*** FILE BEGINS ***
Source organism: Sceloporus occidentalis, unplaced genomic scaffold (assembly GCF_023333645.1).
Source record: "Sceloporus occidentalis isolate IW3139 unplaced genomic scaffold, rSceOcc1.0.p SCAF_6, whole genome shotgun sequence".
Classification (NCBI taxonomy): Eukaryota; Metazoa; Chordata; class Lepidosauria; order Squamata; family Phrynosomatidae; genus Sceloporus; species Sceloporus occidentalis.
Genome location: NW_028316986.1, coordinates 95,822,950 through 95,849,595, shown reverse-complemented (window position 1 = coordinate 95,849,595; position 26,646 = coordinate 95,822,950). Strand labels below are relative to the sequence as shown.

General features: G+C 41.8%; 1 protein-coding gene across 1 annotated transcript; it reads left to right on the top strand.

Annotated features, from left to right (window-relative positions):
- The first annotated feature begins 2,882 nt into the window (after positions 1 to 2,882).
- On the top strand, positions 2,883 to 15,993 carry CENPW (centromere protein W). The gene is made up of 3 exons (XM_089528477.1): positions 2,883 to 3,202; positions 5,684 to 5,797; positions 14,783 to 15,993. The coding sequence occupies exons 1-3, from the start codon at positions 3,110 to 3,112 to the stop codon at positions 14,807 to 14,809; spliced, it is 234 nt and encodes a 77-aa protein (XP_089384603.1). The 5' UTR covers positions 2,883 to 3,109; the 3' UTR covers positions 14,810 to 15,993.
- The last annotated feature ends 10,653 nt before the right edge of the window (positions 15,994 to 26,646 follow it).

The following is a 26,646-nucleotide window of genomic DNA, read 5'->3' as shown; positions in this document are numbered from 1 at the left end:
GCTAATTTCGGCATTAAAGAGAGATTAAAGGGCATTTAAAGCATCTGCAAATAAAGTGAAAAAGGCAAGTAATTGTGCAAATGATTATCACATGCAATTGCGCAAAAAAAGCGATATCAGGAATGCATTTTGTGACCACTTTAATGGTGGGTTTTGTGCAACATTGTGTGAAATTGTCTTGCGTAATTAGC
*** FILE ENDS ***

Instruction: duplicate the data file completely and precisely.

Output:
Source organism: Sceloporus occidentalis, unplaced genomic scaffold (assembly GCF_023333645.1).
Source record: "Sceloporus occidentalis isolate IW3139 unplaced genomic scaffold, rSceOcc1.0.p SCAF_6, whole genome shotgun sequence".
Classification (NCBI taxonomy): Eukaryota; Metazoa; Chordata; class Lepidosauria; order Squamata; family Phrynosomatidae; genus Sceloporus; species Sceloporus occidentalis.
Genome location: NW_028316986.1, coordinates 95,822,950 through 95,849,595, shown reverse-complemented (window position 1 = coordinate 95,849,595; position 26,646 = coordinate 95,822,950). Strand labels below are relative to the sequence as shown.

General features: G+C 41.8%; 1 protein-coding gene across 1 annotated transcript; it reads left to right on the top strand.

Annotated features, from left to right (window-relative positions):
- The first annotated feature begins 2,882 nt into the window (after positions 1 to 2,882).
- On the top strand, positions 2,883 to 15,993 carry CENPW (centromere protein W). The gene is made up of 3 exons (XM_089528477.1): positions 2,883 to 3,202; positions 5,684 to 5,797; positions 14,783 to 15,993. The coding sequence occupies exons 1-3, from the start codon at positions 3,110 to 3,112 to the stop codon at positions 14,807 to 14,809; spliced, it is 234 nt and encodes a 77-aa protein (XP_089384603.1). The 5' UTR covers positions 2,883 to 3,109; the 3' UTR covers positions 14,810 to 15,993.
- The last annotated feature ends 10,653 nt before the right edge of the window (positions 15,994 to 26,646 follow it).

The following is a 26,646-nucleotide window of genomic DNA, read 5'->3' as shown; positions in this document are numbered from 1 at the left end:
GCTAATTTCGGCATTAAAGAGAGATTAAAGGGCATTTAAAGCATCTGCAAATAAAGTGAAAAAGGCAAGTAATTGTGCAAATGATTATCACATGCAATTGCGCAAAAAAAGCGATATCAGGAATGCATTTTGTGACCACTTTAATGGTGGGTTTTGTGCAACATTGTGTGAAATTGTCTTGCGTAATTAGC